A prospective city council candidate in a Southwestern Arizona border town whose English proficiency was questioned finally spoke to the public Monday evening. Michelle Faust reports from the Fronteras Changing America Desk that the candidate says she’s appealing a court decision that removed her from the ballot.
Is it worth 300-thousand dollars to make your SUV battle-ready? To many professionals living and working along the Mexico border, the answer is yes. As Fronteras Changing America Desk correspondent Hernán Rozemberg reports, a Texas company has a growing list of high-profile clients who are spending big bucks armoring themselves against the violence of Mexico’s bloody drug war.
In Las Vegas Nevada the heart of the Latino community is Rancho High School. The school has become a campaign touchstone for politicians courting Hispanic voters. In fact, during the last presidential election, candidate Barack Obama visited Rancho not once, but twice. Yet nearly half of the Latino students who enroll at the school, never finish.
With all the time devoted to bringing up math and reading scores in elementary schools these days, we often hear how other subjects- like art and music- are losing out. But given the signs pointing to a high-tech future, it may be more surprising to learn about another area getting left in the dust…science. KUNM’s Sidsel Overgaard reports.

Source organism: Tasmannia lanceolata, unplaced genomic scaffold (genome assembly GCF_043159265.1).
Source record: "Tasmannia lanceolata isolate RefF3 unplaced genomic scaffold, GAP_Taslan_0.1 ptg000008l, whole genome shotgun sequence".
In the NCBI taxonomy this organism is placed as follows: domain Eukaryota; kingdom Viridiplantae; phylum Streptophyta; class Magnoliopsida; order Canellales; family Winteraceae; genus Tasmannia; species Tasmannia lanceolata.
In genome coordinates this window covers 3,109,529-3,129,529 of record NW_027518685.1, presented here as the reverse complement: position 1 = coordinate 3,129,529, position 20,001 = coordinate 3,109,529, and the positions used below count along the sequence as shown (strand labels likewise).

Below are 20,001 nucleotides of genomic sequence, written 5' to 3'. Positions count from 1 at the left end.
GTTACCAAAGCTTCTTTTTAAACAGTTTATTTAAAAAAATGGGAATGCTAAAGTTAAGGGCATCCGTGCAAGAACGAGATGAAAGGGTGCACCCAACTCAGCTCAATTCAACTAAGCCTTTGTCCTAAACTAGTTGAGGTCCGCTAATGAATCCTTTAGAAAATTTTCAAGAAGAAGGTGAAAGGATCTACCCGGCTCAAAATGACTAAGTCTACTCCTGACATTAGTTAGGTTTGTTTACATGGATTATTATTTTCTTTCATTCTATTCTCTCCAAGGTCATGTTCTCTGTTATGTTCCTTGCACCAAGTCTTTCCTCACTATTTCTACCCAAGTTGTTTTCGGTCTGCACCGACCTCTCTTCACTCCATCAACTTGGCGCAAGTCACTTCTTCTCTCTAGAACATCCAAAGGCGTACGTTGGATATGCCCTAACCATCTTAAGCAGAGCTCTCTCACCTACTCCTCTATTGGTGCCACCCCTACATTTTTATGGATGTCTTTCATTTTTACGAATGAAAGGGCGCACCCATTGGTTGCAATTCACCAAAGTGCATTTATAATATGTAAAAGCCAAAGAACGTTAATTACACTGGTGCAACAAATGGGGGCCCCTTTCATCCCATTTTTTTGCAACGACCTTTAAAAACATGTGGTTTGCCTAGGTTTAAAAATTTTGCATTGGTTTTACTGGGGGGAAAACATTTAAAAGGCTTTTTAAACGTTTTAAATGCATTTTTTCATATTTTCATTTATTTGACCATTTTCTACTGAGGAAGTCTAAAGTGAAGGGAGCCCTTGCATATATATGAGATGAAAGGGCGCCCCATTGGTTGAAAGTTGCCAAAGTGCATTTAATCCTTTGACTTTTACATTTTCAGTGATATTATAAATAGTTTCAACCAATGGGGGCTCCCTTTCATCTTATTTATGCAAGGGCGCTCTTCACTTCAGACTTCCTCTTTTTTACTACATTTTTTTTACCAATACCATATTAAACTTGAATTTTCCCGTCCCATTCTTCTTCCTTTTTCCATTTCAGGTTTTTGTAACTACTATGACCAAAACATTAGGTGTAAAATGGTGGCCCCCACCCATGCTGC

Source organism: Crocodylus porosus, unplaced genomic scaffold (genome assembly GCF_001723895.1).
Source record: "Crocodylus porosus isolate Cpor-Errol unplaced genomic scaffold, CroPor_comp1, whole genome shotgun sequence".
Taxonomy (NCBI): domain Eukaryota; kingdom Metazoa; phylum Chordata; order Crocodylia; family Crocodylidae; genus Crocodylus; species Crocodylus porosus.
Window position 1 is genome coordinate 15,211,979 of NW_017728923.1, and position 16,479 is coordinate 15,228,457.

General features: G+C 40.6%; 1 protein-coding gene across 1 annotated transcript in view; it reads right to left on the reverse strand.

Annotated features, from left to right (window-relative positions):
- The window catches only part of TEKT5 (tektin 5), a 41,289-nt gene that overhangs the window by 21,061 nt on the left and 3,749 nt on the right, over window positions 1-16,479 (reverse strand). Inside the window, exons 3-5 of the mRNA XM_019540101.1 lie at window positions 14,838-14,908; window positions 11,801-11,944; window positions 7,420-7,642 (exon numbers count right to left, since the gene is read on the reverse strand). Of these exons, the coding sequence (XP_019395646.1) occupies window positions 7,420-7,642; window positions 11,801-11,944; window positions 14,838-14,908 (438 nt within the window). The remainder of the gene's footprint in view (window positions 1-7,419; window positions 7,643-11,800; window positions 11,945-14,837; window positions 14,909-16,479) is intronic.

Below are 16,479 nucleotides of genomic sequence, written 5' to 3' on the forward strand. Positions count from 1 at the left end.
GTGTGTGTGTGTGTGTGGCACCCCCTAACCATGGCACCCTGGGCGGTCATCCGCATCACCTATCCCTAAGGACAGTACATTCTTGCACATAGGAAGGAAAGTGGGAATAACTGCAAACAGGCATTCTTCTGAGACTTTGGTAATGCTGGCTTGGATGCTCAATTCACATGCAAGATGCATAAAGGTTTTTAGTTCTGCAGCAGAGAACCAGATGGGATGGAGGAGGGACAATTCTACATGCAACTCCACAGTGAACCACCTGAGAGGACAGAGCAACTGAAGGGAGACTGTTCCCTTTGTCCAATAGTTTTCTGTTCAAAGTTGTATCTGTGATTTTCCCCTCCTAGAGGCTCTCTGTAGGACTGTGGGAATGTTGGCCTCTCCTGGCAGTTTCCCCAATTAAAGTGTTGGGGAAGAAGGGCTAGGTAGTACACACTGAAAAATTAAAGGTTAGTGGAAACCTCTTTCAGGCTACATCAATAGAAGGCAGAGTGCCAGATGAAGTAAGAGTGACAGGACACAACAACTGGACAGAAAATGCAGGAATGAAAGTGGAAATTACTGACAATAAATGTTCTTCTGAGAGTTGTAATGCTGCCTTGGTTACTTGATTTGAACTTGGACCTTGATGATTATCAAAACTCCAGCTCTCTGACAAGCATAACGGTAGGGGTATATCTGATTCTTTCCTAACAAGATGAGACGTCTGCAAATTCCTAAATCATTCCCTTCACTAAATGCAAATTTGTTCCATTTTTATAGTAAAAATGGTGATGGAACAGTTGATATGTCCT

Did NM miss an opportunity to turn things around? Check out our blog @ earth air waves for more.
New Mexico’s largest electric utility is moving forward on the installation of new pollution controls at one of its coal-fired power plants…even while continuing to fight the requirement in court. KUNM’s Sidsel Overgaard reports.
In a new report, the Wilderness Society describes US public lands as “under siege” by Congress. A slew of bills would open millions of acres to new roads and development, while curtailing the President’s ability to establish new national monuments.
This week on the KUNM Call-In Show, we’ll have a discussion about how the use of low-quality water - including treated sewage - could help New Mexico meet its water needs. But residential conservation will also play a huge role in securing our water future.
When the New Mexico State Legislature convenes today, the reform of the state's Public Regulation Commission, or PRC, will probably be a topic of debate. As KUNM's Deborah Martinez reports, three constitutional amendments will be introduced to clean up the troubled agency.
During her State of the State address, Governor Susana Martinez devoted about a minute to environmental issues, saying she believes the state can support the growth of business AND protect the environment.
A new report by the National Research Council says the US could save 12 billion gallons of water a year by recycling its wastewater. KUNM’s Conservation Beat reporter Sidsel Overgaard reports on some efforts already underway in New Mexico.
State parks across the southwest are reeling from budget cuts. California officials plan to close 70 parks by next summer. In Arizona parks closed and reopened with the help of community partners. The TexasWildlife and Park Foundation is asking for more than 4 million dollars in donations to keep its parks open. From Flagstaff, Laurel Morales reports for the Fronteras Changing America Desk.